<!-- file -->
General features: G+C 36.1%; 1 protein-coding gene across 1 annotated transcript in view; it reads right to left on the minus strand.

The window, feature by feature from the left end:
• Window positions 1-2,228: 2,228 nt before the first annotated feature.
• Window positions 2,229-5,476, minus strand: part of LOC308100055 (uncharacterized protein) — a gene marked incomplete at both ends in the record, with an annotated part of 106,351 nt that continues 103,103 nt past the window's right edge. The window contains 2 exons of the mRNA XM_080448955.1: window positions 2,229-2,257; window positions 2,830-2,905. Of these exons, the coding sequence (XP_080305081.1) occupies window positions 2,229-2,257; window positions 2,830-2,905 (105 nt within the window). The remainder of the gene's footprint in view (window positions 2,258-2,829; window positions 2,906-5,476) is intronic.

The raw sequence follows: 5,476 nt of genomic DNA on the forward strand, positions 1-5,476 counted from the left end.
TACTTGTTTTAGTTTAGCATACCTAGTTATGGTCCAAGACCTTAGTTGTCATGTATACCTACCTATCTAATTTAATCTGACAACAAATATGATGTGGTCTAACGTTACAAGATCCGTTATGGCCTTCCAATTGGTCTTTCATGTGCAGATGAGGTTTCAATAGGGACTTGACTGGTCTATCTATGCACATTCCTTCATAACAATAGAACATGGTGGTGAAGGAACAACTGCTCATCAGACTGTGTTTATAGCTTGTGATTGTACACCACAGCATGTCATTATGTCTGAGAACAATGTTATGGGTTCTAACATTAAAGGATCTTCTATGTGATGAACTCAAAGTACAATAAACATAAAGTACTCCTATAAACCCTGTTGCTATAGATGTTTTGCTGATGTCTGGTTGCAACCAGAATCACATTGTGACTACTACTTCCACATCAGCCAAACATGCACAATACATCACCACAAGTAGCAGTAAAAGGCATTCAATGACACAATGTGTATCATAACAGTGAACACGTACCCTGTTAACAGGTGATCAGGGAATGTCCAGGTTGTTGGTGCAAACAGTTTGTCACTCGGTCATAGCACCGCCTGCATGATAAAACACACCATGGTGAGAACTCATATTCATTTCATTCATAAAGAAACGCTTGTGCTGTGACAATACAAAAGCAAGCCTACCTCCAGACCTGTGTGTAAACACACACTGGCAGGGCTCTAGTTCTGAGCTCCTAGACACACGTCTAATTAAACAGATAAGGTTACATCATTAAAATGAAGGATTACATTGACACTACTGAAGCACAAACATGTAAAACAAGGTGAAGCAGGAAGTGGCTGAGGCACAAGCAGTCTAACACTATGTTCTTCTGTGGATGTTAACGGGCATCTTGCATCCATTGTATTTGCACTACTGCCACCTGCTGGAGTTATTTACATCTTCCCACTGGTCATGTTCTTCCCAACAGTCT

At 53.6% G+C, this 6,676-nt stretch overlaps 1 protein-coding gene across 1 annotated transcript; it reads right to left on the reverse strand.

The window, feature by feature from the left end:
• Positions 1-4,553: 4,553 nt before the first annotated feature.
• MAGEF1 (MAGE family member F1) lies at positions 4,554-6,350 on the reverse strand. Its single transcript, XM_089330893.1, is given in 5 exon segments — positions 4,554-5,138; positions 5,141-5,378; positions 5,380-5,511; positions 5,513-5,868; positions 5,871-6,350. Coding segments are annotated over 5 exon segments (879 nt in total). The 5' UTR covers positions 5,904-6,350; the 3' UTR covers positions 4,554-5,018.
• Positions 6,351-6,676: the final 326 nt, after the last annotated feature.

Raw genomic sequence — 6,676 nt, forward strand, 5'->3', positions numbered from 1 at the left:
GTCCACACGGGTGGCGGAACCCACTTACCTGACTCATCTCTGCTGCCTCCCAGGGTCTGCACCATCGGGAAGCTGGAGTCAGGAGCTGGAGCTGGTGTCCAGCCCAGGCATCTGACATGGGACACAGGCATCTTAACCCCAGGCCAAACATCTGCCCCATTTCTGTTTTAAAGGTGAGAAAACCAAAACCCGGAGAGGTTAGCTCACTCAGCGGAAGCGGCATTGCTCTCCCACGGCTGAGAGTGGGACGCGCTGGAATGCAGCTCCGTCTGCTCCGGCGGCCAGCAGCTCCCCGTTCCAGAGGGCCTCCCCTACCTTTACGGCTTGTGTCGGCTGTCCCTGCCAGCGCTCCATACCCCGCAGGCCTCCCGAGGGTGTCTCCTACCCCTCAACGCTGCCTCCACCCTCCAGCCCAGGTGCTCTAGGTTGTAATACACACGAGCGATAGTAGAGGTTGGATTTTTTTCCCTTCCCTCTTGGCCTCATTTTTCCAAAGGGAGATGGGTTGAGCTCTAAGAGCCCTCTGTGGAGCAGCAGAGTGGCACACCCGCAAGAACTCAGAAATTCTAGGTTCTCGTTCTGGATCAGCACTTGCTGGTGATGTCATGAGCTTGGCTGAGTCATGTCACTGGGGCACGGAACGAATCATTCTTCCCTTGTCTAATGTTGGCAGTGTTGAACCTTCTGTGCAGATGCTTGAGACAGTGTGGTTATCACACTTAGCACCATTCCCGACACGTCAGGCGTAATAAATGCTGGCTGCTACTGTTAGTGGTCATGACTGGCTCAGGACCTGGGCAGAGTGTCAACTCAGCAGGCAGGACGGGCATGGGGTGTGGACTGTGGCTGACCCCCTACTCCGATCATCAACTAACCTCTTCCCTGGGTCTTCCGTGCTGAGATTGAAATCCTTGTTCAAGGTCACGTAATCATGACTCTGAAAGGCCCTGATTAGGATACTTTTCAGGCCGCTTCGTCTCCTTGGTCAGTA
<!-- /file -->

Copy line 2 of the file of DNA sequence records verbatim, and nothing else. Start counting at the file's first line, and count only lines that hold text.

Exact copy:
The window, feature by feature from the left end: